The new breast cancer screening guidelines released last week, along with the supporting study, are among the most disputatious medical recommendations in recent memory. Critics on the right charge government rationing, while those on the left suspect an insurance company conspiracy to cut essential coverage. Adding gasoline to the fire is the even more heated health reform debate that has led its combatants to hijack the mammography issue to bolster their own particular views, pro and con.

To get past the politics, I read the study. It is hardly a page turner, but it’s a credible scientific analysis of the available data on breast cancer screening. A key question it addresses is how effective mammography is for women under age 50—an issue that has ping-ponged back and forth across the medical policy community for four decades. In this latest volley, the U.S. Preventive Services Task Force (USPSTF), citing the study, recommends “…against routine screening mammography in women aged 40 to 49 years.” But then it equivocates with, “The decision to start regular, biennial screening mammography before the age of 50 years should be an individual one and take patient context into account, including the patient’s values regarding specific benefits and harms.”

The recommendation is based on the relative benefits of testing women in their 40’s (one averted death per 1000 women) against the harm caused by overdiagnosis (finding and treating cancers that don’t shorten a woman’s life), by excessive radiation, and by false positives (inconvenience, psychological harm, and unnecessary follow-up imaging and biopsies).  Here are some of the study’s findings (which may surprise you):

  • Without screening, the average 40-year-old woman has a 12-15% lifetime breast cancer risk and a 3% mortality risk.
  • The advantage of commencing screening at age 40 (vs. 50) is very small—a 3% reduction in mortality (i.e. reducing the 3% probability of death to 2.9%).
  • Starting annual screening at age 40 (vs. 50) increases median life-years by 33 per 1000 women screened, or about 12 days per woman.
  • Slow-growing tumors are much more common than fast-growing ones, and the ratio of slow- to fast-growing tumors increases with age, so little survival benefit is lost between screening every year versus every other year.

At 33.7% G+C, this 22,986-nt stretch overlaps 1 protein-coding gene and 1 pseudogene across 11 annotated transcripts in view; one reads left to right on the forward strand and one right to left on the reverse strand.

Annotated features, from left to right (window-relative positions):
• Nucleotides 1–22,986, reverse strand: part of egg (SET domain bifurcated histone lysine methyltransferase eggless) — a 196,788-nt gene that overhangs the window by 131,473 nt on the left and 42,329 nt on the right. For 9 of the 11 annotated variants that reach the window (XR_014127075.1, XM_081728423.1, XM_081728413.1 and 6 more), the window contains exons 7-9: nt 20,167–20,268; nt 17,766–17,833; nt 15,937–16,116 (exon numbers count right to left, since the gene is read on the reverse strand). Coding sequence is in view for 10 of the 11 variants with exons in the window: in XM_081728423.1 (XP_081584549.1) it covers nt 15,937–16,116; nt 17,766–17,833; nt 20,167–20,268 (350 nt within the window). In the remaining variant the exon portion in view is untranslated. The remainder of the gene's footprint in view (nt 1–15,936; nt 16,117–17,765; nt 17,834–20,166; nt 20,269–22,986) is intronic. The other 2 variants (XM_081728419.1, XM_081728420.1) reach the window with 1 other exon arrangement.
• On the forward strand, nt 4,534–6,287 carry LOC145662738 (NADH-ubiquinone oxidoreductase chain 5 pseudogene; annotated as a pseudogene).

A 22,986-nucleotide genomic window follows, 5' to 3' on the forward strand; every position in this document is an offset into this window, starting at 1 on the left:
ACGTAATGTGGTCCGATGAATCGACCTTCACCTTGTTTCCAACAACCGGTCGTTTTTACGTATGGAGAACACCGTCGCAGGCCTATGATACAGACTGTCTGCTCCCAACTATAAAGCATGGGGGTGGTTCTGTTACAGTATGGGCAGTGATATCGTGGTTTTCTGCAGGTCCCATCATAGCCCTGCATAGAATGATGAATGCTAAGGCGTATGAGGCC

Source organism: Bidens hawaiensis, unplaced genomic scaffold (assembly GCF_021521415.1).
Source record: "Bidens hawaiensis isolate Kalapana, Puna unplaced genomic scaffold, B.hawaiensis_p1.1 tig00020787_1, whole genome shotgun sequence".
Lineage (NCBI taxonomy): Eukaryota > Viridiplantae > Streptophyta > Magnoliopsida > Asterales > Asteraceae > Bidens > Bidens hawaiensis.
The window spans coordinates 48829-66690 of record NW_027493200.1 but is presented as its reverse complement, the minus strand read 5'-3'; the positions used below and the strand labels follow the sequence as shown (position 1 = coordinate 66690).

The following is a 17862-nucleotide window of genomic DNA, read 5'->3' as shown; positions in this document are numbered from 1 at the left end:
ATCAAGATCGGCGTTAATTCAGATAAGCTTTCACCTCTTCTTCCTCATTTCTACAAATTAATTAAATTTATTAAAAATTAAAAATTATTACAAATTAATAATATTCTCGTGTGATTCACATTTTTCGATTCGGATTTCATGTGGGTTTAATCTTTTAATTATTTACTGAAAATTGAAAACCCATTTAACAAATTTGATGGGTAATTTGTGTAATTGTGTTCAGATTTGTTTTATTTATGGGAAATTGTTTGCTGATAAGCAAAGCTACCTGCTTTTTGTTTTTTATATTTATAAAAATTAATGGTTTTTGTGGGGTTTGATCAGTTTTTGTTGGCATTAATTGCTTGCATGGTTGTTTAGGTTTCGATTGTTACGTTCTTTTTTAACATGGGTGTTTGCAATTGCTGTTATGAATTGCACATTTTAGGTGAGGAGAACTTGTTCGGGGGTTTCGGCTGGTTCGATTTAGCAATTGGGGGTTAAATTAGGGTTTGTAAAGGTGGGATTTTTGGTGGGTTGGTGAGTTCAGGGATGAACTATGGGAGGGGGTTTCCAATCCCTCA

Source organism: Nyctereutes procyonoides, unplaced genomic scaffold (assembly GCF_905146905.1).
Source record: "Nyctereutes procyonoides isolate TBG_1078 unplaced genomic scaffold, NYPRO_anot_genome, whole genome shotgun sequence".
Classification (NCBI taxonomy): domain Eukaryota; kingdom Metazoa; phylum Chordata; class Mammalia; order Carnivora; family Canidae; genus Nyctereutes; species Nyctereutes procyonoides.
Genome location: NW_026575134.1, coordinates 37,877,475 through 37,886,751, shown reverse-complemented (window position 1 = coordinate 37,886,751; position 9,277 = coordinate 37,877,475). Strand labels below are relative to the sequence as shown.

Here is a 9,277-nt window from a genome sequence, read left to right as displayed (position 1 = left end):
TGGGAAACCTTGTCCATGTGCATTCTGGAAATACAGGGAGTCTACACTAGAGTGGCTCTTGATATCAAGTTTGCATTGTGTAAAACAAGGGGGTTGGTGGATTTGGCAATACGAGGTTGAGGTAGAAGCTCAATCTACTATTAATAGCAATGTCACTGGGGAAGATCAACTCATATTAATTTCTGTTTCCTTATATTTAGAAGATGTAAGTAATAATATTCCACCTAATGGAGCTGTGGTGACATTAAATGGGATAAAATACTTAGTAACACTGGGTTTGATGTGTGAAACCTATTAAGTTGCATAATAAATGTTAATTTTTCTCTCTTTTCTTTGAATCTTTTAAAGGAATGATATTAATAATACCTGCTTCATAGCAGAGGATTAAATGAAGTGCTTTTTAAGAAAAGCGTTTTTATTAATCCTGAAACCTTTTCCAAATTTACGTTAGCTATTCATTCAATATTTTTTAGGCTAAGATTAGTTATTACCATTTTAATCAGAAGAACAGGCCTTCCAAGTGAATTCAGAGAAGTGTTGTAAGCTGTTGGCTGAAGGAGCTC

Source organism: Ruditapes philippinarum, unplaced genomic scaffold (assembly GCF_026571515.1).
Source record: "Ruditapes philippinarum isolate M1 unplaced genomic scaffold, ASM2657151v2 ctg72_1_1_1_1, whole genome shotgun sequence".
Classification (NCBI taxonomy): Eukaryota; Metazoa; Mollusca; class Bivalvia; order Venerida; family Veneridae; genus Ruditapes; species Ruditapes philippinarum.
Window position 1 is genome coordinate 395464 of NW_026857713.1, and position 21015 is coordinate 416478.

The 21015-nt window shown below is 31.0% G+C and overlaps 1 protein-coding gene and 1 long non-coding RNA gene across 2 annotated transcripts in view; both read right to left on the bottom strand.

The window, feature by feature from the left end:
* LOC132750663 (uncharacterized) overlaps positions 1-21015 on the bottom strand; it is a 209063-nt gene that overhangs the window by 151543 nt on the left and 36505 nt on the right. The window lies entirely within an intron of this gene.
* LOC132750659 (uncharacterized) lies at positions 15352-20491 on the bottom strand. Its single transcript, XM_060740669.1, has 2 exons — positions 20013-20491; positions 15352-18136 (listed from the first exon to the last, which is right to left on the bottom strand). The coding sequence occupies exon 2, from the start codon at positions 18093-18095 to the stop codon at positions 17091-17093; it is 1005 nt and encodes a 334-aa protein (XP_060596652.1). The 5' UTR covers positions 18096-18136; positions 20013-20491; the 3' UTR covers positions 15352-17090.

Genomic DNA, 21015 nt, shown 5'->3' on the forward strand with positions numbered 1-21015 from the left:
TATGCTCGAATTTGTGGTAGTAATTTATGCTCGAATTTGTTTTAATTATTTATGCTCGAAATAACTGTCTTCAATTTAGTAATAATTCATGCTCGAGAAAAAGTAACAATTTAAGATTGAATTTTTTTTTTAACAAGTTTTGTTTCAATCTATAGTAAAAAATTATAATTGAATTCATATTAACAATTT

• For the small subset of women with aggressive, fast-growing tumors, even annual screening is not likely to confer a survival advantage.

These findings are quite interesting, but hardly controversial. The squabble arises from the panel’s using them to craft new, more restrictive recommendations on when women should seek mammography screening. To do that, it had to go beyond the science and apply human judgment as to whether the benefits of early screening outweigh the harm. This was further complicated—greatly, in my view—by the panel’s use of dissimilar measures for benefit and harm: death rates and life-years for the former, and false-positives and overdiagnoses for the latter. Comparing one with another is a lot like comparing avocadoes with chairs. It produces no objective score or benchmark against which the judgment part can then be applied. This practically guaranteed a major fracas when the result was to recommend restricted screening. That’s probably why the task force ended up waffling on its recommendation.

One oft-voiced fear is that these new guidelines will lead to rationing of mammographies by the government. But so far, no one has noticed the elephant in the living room: mammographies cost only $170 each (national average). How can they be denied to anyone when all but the poorest women can afford 25 cents a day for every-other-year screening if she and her doctor think it’s essential?

Wouldn’t it make more sense to simply drop insurance coverage for mammography altogether and let women decide for themselves when to spend their own money for it, based on whatever statistics, guidelines, desires, fears, and doctor recommendations they choose to heed? The purpose of insurance is to pay for things that are expensive and that you normally don’t expect to need. Mammography is neither. True, insurers love to cover it, because they get to add not only the screening cost to women’s premiums, but also nice margins for administration and profit. But why should American women, arguably the world’s most savvy consumers, overpay for that? And if mammographies were a normal consumer purchase, you can bet that enterprising medical entrepreneurs will figure out how to offer them for a lot less than $170, possibly even less than today’s copayments for the procedure.

Speaking of insurance, how do you suppose the current House and Senate health reform bills deal with mammography? Both the pending Senate bill and the recently passed House bill require insurers to cover preventive services that have been given an A or B grade by the USPSTF. Since the task force gave a C to under-age-50 mammography, (you heard it here first) it will not be a required benefit. So you can ignore all that political posturing by the usual suspects claiming that nothing will change. It just has—or will, if the bill becomes law.